The expected standards and values of your organisation need to be clear to everybody, and remain front of mind. They should form part of the every-day behaviour, narrative, and decision-making, and keep them live by discussing real workplace dilemmas. A simple and relevant code of conduct can help provide employees with a helpful and consistent point of reference. Avoid long lists of values. They won’t get remembered, and will dilute the meaning of those that are genuinely important. Obvious I know, but a Maitland report refers to 10 of the FTSE 100 having 10 or more published values. Also, steer clear of management speak or jargon. “Always be hustlin’” might not resonate with all Uber employees around the world!
A code of conduct will never cover all the grey areas your employees will encounter, so enabling colleagues to speak-up is key. This isn’t just about whistle-blowing hot-lines, it’s about ongoing dialogue and challenge being the norm. Examples like Enron and RBS highlight that without this challenge arrogant or destructive leadership can prevail. The consequences can also be profound. Several sexual predators went unchallenged at the BBC for many years as colleagues didn’t want to “rock the boat”, and celebrities like Jimmy Saville were treated as “more valuable than the values” of the BBC.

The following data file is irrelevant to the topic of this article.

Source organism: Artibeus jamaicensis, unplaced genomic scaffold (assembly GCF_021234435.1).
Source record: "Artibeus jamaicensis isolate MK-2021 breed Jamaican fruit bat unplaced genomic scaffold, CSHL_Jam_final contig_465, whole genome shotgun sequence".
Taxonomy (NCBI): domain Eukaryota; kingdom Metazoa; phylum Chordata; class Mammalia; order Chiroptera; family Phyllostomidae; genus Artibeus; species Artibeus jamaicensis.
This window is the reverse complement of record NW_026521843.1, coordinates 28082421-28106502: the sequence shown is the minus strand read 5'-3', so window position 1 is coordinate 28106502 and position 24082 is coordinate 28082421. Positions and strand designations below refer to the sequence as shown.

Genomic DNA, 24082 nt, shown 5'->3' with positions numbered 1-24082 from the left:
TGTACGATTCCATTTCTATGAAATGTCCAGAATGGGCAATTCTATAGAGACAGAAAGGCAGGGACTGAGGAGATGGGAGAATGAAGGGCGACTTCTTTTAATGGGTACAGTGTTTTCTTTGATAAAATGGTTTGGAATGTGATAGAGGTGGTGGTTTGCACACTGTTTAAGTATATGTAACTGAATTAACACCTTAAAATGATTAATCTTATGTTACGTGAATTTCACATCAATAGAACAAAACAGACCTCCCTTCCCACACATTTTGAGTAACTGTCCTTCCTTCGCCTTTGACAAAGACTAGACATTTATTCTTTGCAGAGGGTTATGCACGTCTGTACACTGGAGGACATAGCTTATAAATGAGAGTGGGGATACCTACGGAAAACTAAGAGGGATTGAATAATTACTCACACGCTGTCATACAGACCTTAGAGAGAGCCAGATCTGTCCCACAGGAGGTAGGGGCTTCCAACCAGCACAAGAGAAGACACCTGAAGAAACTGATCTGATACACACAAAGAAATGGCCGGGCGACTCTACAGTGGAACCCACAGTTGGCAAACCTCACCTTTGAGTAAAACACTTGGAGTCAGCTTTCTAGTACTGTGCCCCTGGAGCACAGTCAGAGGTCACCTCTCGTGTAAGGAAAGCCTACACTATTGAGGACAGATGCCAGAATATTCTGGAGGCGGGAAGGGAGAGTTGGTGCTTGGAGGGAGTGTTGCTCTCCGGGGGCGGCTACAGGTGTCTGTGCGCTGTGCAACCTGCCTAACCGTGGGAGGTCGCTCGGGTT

When things go wrong, face up to them
Pretending bad things didn’t happen won’t help your organisation move forward. Rolls-Royce were commended for their “extraordinary” cooperation with the Serious Fraud Office – the approach not only reduced their financial penalty, but also enabled them to understand what had gone wrong and build that into a new ethics programme. In the digital age, trying to conceal the past is unlikely to work anyway. Uber CEO Travis Kalunick probably wouldn’t have issued a statement saying he needed “to fundamentally change as a leader” if a video of a heated-exchange with a driver hadn’t spread via social media. The Rolls-Royce investigation included a review of over 30 million documents and e-mails, and the Team Sky explanation of the delivery of a suspect package to France in 2011 started to look flaky when details of flights, car rentals, and TV footage were closely scrutinised. Better to acknowledge reality than subject your integrity and reputation to a digital footprint test.
So, some difficult reading this weekend, but as I put down my newspaper I reassured myself that it would be much more difficult reading for the central characters in the stories, and those in their families and organisations. Then I noticed another story on the last page. A shopper in Stoke-on-Trent had been charged with theft after in-store CCTV recorded her putting a £20 note she’d found on the floor into her pocket. Hmm, interesting. Now, how would we all have responded in that situation?
At Infinite Perspective we have helped businesses develop best-practice responses to the discovery of unethical practices, and can apply our learning to help reduce the risk of things going wrong. Please do get in touch if you’re interested in discussing our work.